(A) the allegation of poverty is untrue; or
(B) the action or appeal -
(i) is frivolous or malicious;
(ii) fails to state a claim on which relief may be granted; or
(iii) seeks monetary relief against a defendant who is immune from such relief.
28 U.S.C. § 1915(e)(2). This statute "is designed largely to discourage the filing of, and waste of, judicial and private resources upon baseless lawsuits that paying litigants generally do not initiate because of the costs of bringing suit and because of the threat of sanctions for bringing vexatious suits under Federal Rule of Civil Procedure 11." Neitzke v. Williams, 490 U.S. 319, 327, 109 S.Ct. 1827, 104 L.Ed.2d 338 (1989) (stating that "[dismissals on these grounds are often made sua sponte prior to the issuance of process, so as to spare prospective defendants the inconvenience and expense of answering [frivolous] complaints"). While the original statute permitted sua sponte dismissal only if an action was frivolous or malicious, Congress included failure to state a claim and seeking monetary relief from a defendant immune from suit as additional grounds for sua sponte dismissal of in forma pauperis cases. Jones v. Bock, 127 S.Ct. 910, 920, 166 L.Ed.2d 798 (2007); § 1915(e)(2)(B) (2000 ed.); 28 U.S.C. § 1915(d)((1994 ed.).
See also Wright v. Loftus, Civil No. 09-1305, M.D. Pa., 11-20-09 Memorandum, p. 4; Klatch-Maynard v. ENT Surgical Associates, Civil No. 09-1963, M.D. Pa.
Thus, § 1915(e) obligates the Court to engage in a screening process when a person wishes to proceed in forma pauperis pursuant to 28 U.S.C. § 1915. See McCain v. Episcopal Hosp., 350 Fed.Appx. at 604. Section 1915(e)(2) applies to all in forma pauperis complaints, and not just to prisoners. See Grayson v. Mayview State Hosp., 293 F.3d 103, 110, n. 10 (3d Cir. 2002); Lopez v. Smith, 203 F.3d 1122, 1129 (9th Cir. 2000); Williams v. Marino, Civil No. 03-0632, M.D. Pa. January 12, 2004, Memorandum and Order, p. 4.
The Court uses the same standard to screen a complaint as it does for a 12(b)(6) motion to dismiss. See Sobina, 2008 WL 144199, at *3; Matthews v. Villella, 2009 WL 311177, *2 (M.D. Pa.); Tourscher v. McCullough, 184 F.3d 236, 240 (3d Cir. 1999).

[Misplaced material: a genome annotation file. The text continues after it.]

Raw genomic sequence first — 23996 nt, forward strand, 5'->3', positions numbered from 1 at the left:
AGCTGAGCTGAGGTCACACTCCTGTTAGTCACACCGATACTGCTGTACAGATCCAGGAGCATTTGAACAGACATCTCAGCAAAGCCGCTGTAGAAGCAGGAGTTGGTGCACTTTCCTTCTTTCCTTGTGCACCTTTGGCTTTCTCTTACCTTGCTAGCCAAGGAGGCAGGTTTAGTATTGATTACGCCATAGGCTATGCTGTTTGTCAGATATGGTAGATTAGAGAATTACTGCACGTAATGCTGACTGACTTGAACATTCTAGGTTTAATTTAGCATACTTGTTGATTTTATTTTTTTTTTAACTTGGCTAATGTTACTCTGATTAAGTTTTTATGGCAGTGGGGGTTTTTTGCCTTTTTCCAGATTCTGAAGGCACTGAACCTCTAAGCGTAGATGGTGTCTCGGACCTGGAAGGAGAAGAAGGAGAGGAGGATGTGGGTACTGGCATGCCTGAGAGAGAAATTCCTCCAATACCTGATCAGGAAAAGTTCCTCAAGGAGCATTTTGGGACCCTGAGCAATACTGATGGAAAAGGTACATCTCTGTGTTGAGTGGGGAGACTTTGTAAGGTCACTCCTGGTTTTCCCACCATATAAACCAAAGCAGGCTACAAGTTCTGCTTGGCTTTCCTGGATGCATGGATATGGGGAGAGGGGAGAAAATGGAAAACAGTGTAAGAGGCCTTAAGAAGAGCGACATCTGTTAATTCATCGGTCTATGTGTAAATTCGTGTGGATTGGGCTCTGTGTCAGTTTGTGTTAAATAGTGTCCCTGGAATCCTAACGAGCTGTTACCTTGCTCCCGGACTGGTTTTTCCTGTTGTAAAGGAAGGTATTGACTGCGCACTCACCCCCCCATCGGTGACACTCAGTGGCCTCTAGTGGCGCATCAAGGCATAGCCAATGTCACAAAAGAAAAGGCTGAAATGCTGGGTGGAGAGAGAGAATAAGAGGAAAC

2. Motion to Dismiss Standard
In Reisinger v. Luzerne County, 712 F.Supp.2d 332, 343-344 (M.D. Pa. 2010), the Court stated:
The Third Circuit Court of Appeals recently set out the appropriate standard applicable to a motion to dismiss in light of the United States Supreme Court's decisions Bell Atlantic Corp. v. Twombly, 550 U.S. 433 (2007), and Ashcroft v. Iqbal, ___ U.S. ___, 129 S.Ct. 1937 (2009). "[T]o survive a motion to dismiss, a complaint must contain sufficient factual matter, accepted as true to state a claim that relief is plausible on its face.'" Iqbal, 129 S.Ct. at 1949 (citing Twombly, 550 U.S. at 570). The Court emphasized that "only a complaint that states a plausible claim for relief survives a motion to dismiss." Id. at 1950. Moreover, it continued, "[d]etermining whether a complaint states a plausible claim for relief will... be a context-specific task that requires the reviewing court to draw on its judicial experience and common sense." Id. (citation omitted). McTernan v. City of York, 577 F.3d 521, 530 (3d Cir.2009). The Circuit Court discussed the effects of Twombly and Iqbal in detail and provided a road map for district courts presented with a motion to dismiss for failure to state a claim in a case filed just a week before McTernan, Fowler v. UPMC Shadyside, 578 F.3d 203 (3d Cir.2009).
[D]istrict courts should conduct a two-part analysis. First, the factual and legal elements of a claim should be separated. The District Court must accept all of the complaint's well-pleaded facts as true, but may disregard any legal conclusions. [ Iqbal, 129 S.Ct. at 1949.] Second, a District Court must then determine whether the facts alleged in the complaint are sufficient to show that the plaintiff has a "plausible claim for relief." Id. at 1950. In other words, a complaint must do more than allege a plaintiff's entitlement to relief. A complaint has to "show" such an entitlement with its facts. See Philips [v. Co. of Allegheny], 515 F.3d [224, ] 234-35 [(3d Cir.2008)]. As the Supreme Court instructed in Iqbal, "[w]here the well-pleaded facts do not permit the court to infer more than the mere possibility of misconduct, the complaint has alleged-but it has not show[n]' - that the pleader is entitled to relief.'" Iqbal, 129 S.Ct. at 1949. This "plausibility" determination will be "a context-specific task that requires the reviewing court to draw on its judicial experience and common sense." Id.